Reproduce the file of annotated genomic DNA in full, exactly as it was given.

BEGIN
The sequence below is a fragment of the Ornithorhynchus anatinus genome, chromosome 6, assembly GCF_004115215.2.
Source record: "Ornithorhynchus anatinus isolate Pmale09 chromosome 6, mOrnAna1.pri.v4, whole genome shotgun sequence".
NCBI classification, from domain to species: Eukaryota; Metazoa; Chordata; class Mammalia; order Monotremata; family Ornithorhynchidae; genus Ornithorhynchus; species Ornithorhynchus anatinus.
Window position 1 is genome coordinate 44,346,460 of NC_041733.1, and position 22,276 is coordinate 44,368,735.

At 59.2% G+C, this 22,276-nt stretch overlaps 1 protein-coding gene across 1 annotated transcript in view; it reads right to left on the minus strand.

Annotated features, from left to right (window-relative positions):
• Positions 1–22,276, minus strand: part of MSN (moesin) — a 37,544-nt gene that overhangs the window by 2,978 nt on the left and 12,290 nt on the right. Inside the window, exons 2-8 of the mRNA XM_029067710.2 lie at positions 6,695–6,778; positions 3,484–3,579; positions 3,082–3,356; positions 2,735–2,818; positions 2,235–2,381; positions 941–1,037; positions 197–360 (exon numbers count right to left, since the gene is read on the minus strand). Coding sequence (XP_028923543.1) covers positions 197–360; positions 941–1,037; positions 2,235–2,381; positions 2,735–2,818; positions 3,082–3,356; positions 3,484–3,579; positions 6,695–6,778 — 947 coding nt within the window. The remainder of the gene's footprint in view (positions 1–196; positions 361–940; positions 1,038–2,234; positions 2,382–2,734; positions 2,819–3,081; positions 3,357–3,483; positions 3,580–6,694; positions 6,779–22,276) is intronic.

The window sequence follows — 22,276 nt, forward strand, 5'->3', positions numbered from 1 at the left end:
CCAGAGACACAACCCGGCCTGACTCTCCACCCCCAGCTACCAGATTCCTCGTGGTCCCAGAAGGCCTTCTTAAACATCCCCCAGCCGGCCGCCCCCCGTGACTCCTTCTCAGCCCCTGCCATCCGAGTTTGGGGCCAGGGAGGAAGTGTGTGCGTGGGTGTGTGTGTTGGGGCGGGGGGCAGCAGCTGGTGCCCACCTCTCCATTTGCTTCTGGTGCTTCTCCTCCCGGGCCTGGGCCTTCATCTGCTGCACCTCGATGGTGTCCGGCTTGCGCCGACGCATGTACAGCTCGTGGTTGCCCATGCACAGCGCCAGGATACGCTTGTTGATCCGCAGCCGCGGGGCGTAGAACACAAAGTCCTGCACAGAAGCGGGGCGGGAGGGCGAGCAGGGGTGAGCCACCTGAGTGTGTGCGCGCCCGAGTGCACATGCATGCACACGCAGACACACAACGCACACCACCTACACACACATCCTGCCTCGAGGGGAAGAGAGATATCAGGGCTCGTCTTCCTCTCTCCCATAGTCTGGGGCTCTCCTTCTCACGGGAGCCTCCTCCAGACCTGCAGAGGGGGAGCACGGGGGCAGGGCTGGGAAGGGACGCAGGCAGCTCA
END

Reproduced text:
The sequence below is a fragment of the Ornithorhynchus anatinus genome, chromosome 6, assembly GCF_004115215.2.
Source record: "Ornithorhynchus anatinus isolate Pmale09 chromosome 6, mOrnAna1.pri.v4, whole genome shotgun sequence".
NCBI classification, from domain to species: Eukaryota; Metazoa; Chordata; class Mammalia; order Monotremata; family Ornithorhynchidae; genus Ornithorhynchus; species Ornithorhynchus anatinus.
Window position 1 is genome coordinate 44,346,460 of NC_041733.1, and position 22,276 is coordinate 44,368,735.

At 59.2% G+C, this 22,276-nt stretch overlaps 1 protein-coding gene across 1 annotated transcript in view; it reads right to left on the minus strand.

Annotated features, from left to right (window-relative positions):
• Positions 1–22,276, minus strand: part of MSN (moesin) — a 37,544-nt gene that overhangs the window by 2,978 nt on the left and 12,290 nt on the right. Inside the window, exons 2-8 of the mRNA XM_029067710.2 lie at positions 6,695–6,778; positions 3,484–3,579; positions 3,082–3,356; positions 2,735–2,818; positions 2,235–2,381; positions 941–1,037; positions 197–360 (exon numbers count right to left, since the gene is read on the minus strand). Coding sequence (XP_028923543.1) covers positions 197–360; positions 941–1,037; positions 2,235–2,381; positions 2,735–2,818; positions 3,082–3,356; positions 3,484–3,579; positions 6,695–6,778 — 947 coding nt within the window. The remainder of the gene's footprint in view (positions 1–196; positions 361–940; positions 1,038–2,234; positions 2,382–2,734; positions 2,819–3,081; positions 3,357–3,483; positions 3,580–6,694; positions 6,779–22,276) is intronic.

The window sequence follows — 22,276 nt, forward strand, 5'->3', positions numbered from 1 at the left end:
CCAGAGACACAACCCGGCCTGACTCTCCACCCCCAGCTACCAGATTCCTCGTGGTCCCAGAAGGCCTTCTTAAACATCCCCCAGCCGGCCGCCCCCCGTGACTCCTTCTCAGCCCCTGCCATCCGAGTTTGGGGCCAGGGAGGAAGTGTGTGCGTGGGTGTGTGTGTTGGGGCGGGGGGCAGCAGCTGGTGCCCACCTCTCCATTTGCTTCTGGTGCTTCTCCTCCCGGGCCTGGGCCTTCATCTGCTGCACCTCGATGGTGTCCGGCTTGCGCCGACGCATGTACAGCTCGTGGTTGCCCATGCACAGCGCCAGGATACGCTTGTTGATCCGCAGCCGCGGGGCGTAGAACACAAAGTCCTGCACAGAAGCGGGGCGGGAGGGCGAGCAGGGGTGAGCCACCTGAGTGTGTGCGCGCCCGAGTGCACATGCATGCACACGCAGACACACAACGCACACCACCTACACACACATCCTGCCTCGAGGGGAAGAGAGATATCAGGGCTCGTCTTCCTCTCTCCCATAGTCTGGGGCTCTCCTTCTCACGGGAGCCTCCTCCAGACCTGCAGAGGGGGAGCACGGGGGCAGGGCTGGGAAGGGACGCAGGCAGCTCA